Bordeaux 2012 Bibendum tasting

I’ve spent a fair amount of time over the past couple of months reading various opinions on the latest Bordeaux vintage, receiving emails about the quality and release prices of said wines, and generally thinking so what? I’m not into investment wine; I buy wine to drink and enjoy now. I have a few prized bottles that I picked up in The Rhone and Burgundy last year that require a few years and I’m prepared to wait for them, but that’s as far as my long term plans stretch. However when I saw a competition on Jancis Robinson’s website to win tickets for the forthcoming Bibendum tasting I though why not give it a go… And a couple of weeks later I was delighted to receive a congratulatory email to say I’d won a pair!

This was the 8th Bibendum Bordeaux tasting and took place in the wonderful surroundings of Lord’s cricket ground – I was at the test match at Lord’s a few weeks ago and didn’t expect to be back quite so soon! This is the biggest Bordeaux tasting event in the UK and is open to us mere consumers as well as those in the trade. What I particularly like about the event is a) the opportunity to meet some of the winemakers and b) each Chateau is asked to bring a second vintage if their choice to taste alongside the latest release.

With over 70 Chateaux present this was certainly the place to explore the 2012 vintage. The nursery pavilion at Lord’s is a wonderful space and the room is laid out in a series of long tables, with each of the appellations grouped together. Its a great way of establishing the winners of the vintage. Overall I found that the 2012s showed lots of fruit – plenty of blackcurrant and cassis, but perhaps lacking concentration and maybe a tad green, particularly on the Left Bank. The Right Bank appellations of Pomerol and St Emilion certainly shone but I was also impressed with Margaux and the ever consistent St Julien. But the real winner for me were the whites of Pessac – I’m new to white Bordeaux but I’m looking forward to giving these wines a fair amount of attention when I visit the region in July.

My picks of 2012 – in the order tasted (Prices are in bond per case of 12)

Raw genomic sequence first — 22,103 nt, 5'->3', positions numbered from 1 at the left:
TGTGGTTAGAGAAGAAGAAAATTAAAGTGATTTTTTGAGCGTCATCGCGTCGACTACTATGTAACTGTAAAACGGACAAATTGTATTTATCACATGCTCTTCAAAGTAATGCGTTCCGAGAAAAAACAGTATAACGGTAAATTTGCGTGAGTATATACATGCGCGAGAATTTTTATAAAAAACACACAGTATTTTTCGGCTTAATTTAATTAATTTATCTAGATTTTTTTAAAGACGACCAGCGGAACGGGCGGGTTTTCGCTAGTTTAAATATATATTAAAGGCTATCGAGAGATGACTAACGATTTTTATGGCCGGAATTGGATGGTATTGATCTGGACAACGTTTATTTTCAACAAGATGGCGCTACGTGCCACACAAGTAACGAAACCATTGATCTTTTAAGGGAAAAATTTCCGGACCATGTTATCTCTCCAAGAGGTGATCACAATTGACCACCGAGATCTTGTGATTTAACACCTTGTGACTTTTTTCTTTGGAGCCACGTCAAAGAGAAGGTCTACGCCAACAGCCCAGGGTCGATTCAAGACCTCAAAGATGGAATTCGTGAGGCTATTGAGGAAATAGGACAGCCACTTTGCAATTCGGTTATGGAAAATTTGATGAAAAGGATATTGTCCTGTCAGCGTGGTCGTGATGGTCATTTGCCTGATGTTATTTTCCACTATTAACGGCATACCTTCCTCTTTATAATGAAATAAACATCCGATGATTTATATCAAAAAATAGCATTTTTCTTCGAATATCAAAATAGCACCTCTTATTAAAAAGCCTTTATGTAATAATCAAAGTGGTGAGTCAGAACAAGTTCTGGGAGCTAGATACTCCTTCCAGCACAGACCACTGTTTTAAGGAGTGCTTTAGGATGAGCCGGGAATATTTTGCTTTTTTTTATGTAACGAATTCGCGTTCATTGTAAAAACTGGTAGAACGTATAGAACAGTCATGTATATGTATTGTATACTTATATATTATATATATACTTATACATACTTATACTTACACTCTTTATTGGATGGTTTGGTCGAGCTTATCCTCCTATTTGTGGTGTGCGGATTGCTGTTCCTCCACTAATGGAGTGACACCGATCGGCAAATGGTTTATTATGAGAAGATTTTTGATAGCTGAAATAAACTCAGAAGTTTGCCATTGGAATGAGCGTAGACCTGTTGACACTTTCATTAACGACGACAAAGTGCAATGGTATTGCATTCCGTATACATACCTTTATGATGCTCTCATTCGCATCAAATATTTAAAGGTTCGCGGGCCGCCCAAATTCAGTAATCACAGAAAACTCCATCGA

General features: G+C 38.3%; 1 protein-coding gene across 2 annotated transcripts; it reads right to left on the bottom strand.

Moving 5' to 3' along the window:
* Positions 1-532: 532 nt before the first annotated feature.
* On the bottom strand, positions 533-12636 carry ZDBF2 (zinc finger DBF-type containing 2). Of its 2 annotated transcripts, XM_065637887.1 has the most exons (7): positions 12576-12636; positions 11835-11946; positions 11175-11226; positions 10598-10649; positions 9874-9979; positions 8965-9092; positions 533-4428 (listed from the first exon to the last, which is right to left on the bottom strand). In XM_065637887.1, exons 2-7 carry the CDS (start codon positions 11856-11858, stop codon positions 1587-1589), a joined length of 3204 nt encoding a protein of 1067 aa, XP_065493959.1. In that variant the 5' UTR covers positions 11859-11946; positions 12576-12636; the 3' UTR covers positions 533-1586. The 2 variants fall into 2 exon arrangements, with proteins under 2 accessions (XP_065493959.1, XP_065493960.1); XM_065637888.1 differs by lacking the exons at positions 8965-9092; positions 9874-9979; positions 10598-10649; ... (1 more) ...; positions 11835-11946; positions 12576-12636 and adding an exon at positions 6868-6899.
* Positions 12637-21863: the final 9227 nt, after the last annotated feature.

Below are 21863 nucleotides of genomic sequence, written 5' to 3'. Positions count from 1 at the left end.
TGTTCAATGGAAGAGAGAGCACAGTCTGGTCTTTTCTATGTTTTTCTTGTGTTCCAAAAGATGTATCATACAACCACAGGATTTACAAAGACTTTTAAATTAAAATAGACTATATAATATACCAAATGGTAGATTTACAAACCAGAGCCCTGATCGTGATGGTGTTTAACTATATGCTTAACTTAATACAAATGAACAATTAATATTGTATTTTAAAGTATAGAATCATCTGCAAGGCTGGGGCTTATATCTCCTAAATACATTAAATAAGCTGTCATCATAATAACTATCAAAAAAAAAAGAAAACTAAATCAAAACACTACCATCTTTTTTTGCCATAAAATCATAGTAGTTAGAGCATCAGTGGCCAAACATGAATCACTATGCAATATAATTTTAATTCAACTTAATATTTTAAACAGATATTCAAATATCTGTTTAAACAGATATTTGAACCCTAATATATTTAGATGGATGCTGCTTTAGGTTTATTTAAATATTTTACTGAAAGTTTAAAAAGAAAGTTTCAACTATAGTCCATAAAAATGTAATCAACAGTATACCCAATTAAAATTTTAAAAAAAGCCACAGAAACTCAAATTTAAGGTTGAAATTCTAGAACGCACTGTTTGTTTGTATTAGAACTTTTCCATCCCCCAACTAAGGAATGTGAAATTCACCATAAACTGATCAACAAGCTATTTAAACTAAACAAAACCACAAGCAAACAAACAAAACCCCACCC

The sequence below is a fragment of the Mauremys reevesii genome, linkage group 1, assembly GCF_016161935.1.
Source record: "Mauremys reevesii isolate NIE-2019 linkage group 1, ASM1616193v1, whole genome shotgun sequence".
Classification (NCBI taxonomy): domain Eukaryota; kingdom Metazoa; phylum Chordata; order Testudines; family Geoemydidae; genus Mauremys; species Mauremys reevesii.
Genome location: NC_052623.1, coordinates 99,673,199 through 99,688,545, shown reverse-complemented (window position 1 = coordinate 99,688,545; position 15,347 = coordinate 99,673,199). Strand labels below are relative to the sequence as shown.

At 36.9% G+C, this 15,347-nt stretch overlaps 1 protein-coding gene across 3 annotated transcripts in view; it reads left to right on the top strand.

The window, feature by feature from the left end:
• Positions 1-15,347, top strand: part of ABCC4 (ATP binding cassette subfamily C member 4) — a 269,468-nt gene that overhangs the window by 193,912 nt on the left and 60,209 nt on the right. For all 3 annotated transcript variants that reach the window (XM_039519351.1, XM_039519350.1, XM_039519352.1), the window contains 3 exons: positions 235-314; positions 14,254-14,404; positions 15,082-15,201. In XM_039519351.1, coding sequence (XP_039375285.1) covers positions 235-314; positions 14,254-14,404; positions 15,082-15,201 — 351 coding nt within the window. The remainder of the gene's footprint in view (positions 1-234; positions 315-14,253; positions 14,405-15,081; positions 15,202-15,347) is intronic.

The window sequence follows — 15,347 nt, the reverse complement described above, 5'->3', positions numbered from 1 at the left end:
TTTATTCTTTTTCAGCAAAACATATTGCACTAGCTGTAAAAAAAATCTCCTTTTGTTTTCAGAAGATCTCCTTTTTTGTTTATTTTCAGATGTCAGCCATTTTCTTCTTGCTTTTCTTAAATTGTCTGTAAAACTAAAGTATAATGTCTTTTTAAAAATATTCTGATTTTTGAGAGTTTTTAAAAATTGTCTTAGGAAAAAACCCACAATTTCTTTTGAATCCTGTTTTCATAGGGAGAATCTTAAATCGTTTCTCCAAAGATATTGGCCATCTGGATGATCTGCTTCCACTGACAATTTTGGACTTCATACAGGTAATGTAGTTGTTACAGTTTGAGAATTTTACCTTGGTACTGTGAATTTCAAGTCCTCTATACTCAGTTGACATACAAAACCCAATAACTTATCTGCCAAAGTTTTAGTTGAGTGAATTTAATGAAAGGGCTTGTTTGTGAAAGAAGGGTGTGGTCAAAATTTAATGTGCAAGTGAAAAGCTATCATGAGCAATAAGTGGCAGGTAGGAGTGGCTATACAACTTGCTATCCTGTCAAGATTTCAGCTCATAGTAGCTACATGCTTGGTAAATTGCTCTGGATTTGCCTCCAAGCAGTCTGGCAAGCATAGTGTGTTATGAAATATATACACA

Chateau Calon Segur, St Estephe (£250)
Delicious mix of black fruit, violets and minerality. Very fresh with lively acidity. The second wine Calon showed was 2007 which I didn’t enjoy and was nowhere near the quality I tasted at a recent vertical tasting.

Chateau Batailley, Pauillac (£245)
Lots if fruit and freshness with good concentration. Also really enjoyed the 2007 on show. Good value for sure.

Chateau Pichon-Longueville Baron, Pauillac (£700)
Very elegant by Pauillac standards, reminiscent of summer pudding. Definitely a better wine than Comtese de Lalande in 2012.

Chateau Leoville Barton, St Julien (£490)
Super concentrated, polished, with delightful minerality and spicy back notes. I think this will be a cracker in 10 years time. Langoa Barton was another good wine with bags of fruit front and centre.

Chateau Cantenac Brown, Margaux (£285)
I wrote down “best so far” after tasting this – delightfully elegant, yet muscular and beautifully structured. Lots of cassis but just a hint of red fruit too.

Chateau Gazin, Pomerol (£440)
Lovely mixture of red and black fruit, soft almost buttery texture with lashings of acid.

Chateau la Conseillante, Pomerol (£650)
Powerful and concentrated, fantastic texture and very pure fruit – delightful (the 2010 was spectacular but so is the price at £1,600 per case in bond)

Chateau Rouget, Pomerol (£265)
A fine and delicate wine, simple but delightful. The 2004 was also delicious and just about ready to drink now.

Chateau Le Prieure, St Emilion (£225)
Fruity, fragrant, concentration and very charming.

Chateau Figeac, St Emilion (£525)
Took me a while to get my head around this one as it was almost backward. Not a lot on the initial attack but a wonderful elegant finish. Lots going for it and I’m looking forward to my visit in the summer.

Chateau Troplong Mondot, St Emilion (£595)
Pure Ribena and cassis – possibly the most fruit forward of all the reds I tasted – I was amazed there is only 8% of Cabernet in the blend (90% Merlot)

Chateau de Fieuzal Blanc, Pessac-Leognan
Plenty of cuts, even tropical fruit with deliciously integrated oak. Delightfully refreshing after all those reds! 65% Sauvignon Blanc, 35% Semillon

Chateau Smith Haut Lafitte Blanc, Pessac-Leognan
Pure class with lots of fruit combines with a spicy and exotic finish.

I will happily pay for a ticket to next year’s event!


About Confessions of a Wine Geek

Posted on June 15, 2013, in General, Learning, Tasting post. Bookmark the permalink. 1 Comment.

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